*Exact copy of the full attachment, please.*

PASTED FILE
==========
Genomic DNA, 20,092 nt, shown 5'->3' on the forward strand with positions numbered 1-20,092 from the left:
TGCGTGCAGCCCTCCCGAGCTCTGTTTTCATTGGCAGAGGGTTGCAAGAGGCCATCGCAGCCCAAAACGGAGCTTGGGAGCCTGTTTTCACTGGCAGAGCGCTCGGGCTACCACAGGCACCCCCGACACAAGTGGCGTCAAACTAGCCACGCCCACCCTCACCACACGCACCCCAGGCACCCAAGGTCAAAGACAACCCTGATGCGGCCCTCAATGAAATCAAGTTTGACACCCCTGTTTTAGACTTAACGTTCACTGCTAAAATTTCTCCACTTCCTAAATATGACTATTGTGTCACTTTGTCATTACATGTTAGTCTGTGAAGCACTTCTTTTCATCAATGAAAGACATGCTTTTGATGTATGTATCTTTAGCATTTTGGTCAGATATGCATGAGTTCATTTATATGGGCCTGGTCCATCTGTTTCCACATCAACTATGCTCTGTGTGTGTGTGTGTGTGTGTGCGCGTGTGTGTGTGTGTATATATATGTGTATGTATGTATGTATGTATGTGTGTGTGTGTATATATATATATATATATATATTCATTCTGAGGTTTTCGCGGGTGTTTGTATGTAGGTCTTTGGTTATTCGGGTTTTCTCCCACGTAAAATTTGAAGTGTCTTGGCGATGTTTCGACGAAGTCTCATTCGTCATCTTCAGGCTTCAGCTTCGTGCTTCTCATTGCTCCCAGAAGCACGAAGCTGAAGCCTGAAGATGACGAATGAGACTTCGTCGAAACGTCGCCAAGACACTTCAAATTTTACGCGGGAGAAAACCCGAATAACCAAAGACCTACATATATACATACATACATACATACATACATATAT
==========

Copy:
Genomic DNA, 20,092 nt, shown 5'->3' on the forward strand with positions numbered 1-20,092 from the left:
TGCGTGCAGCCCTCCCGAGCTCTGTTTTCATTGGCAGAGGGTTGCAAGAGGCCATCGCAGCCCAAAACGGAGCTTGGGAGCCTGTTTTCACTGGCAGAGCGCTCGGGCTACCACAGGCACCCCCGACACAAGTGGCGTCAAACTAGCCACGCCCACCCTCACCACACGCACCCCAGGCACCCAAGGTCAAAGACAACCCTGATGCGGCCCTCAATGAAATCAAGTTTGACACCCCTGTTTTAGACTTAACGTTCACTGCTAAAATTTCTCCACTTCCTAAATATGACTATTGTGTCACTTTGTCATTACATGTTAGTCTGTGAAGCACTTCTTTTCATCAATGAAAGACATGCTTTTGATGTATGTATCTTTAGCATTTTGGTCAGATATGCATGAGTTCATTTATATGGGCCTGGTCCATCTGTTTCCACATCAACTATGCTCTGTGTGTGTGTGTGTGTGTGTGCGCGTGTGTGTGTGTGTATATATATGTGTATGTATGTATGTATGTATGTGTGTGTGTGTATATATATATATATATATATATTCATTCTGAGGTTTTCGCGGGTGTTTGTATGTAGGTCTTTGGTTATTCGGGTTTTCTCCCACGTAAAATTTGAAGTGTCTTGGCGATGTTTCGACGAAGTCTCATTCGTCATCTTCAGGCTTCAGCTTCGTGCTTCTCATTGCTCCCAGAAGCACGAAGCTGAAGCCTGAAGATGACGAATGAGACTTCGTCGAAACGTCGCCAAGACACTTCAAATTTTACGCGGGAGAAAACCCGAATAACCAAAGACCTACATATATACATACATACATACATACATACATATAT